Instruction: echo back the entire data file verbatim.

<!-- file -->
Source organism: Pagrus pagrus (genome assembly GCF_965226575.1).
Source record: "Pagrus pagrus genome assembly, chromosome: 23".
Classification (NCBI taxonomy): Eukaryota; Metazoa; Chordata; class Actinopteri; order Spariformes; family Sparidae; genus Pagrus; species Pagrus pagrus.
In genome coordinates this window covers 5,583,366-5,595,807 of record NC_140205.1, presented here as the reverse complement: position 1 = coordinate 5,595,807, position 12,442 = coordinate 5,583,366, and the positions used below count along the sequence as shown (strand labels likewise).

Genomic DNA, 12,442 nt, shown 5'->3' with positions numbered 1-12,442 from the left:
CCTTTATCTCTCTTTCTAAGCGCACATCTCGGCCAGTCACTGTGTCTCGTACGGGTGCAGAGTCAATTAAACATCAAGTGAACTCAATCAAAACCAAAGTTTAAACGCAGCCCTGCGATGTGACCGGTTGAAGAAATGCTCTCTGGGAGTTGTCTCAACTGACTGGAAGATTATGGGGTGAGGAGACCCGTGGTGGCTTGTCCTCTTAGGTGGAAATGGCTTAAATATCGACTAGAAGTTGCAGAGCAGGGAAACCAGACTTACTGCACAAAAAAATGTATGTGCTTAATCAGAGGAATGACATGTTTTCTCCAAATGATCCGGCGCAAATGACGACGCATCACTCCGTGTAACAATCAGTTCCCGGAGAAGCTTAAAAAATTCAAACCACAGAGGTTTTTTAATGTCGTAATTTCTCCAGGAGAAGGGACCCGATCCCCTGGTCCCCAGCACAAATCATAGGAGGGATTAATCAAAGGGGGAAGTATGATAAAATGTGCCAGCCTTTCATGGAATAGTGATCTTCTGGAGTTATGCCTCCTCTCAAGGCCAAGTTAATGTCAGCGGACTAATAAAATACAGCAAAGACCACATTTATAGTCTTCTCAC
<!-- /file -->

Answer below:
Source organism: Pagrus pagrus (genome assembly GCF_965226575.1).
Source record: "Pagrus pagrus genome assembly, chromosome: 23".
Classification (NCBI taxonomy): Eukaryota; Metazoa; Chordata; class Actinopteri; order Spariformes; family Sparidae; genus Pagrus; species Pagrus pagrus.
In genome coordinates this window covers 5,583,366-5,595,807 of record NC_140205.1, presented here as the reverse complement: position 1 = coordinate 5,595,807, position 12,442 = coordinate 5,583,366, and the positions used below count along the sequence as shown (strand labels likewise).

Genomic DNA, 12,442 nt, shown 5'->3' with positions numbered 1-12,442 from the left:
CCTTTATCTCTCTTTCTAAGCGCACATCTCGGCCAGTCACTGTGTCTCGTACGGGTGCAGAGTCAATTAAACATCAAGTGAACTCAATCAAAACCAAAGTTTAAACGCAGCCCTGCGATGTGACCGGTTGAAGAAATGCTCTCTGGGAGTTGTCTCAACTGACTGGAAGATTATGGGGTGAGGAGACCCGTGGTGGCTTGTCCTCTTAGGTGGAAATGGCTTAAATATCGACTAGAAGTTGCAGAGCAGGGAAACCAGACTTACTGCACAAAAAAATGTATGTGCTTAATCAGAGGAATGACATGTTTTCTCCAAATGATCCGGCGCAAATGACGACGCATCACTCCGTGTAACAATCAGTTCCCGGAGAAGCTTAAAAAATTCAAACCACAGAGGTTTTTTAATGTCGTAATTTCTCCAGGAGAAGGGACCCGATCCCCTGGTCCCCAGCACAAATCATAGGAGGGATTAATCAAAGGGGGAAGTATGATAAAATGTGCCAGCCTTTCATGGAATAGTGATCTTCTGGAGTTATGCCTCCTCTCAAGGCCAAGTTAATGTCAGCGGACTAATAAAATACAGCAAAGACCACATTTATAGTCTTCTCAC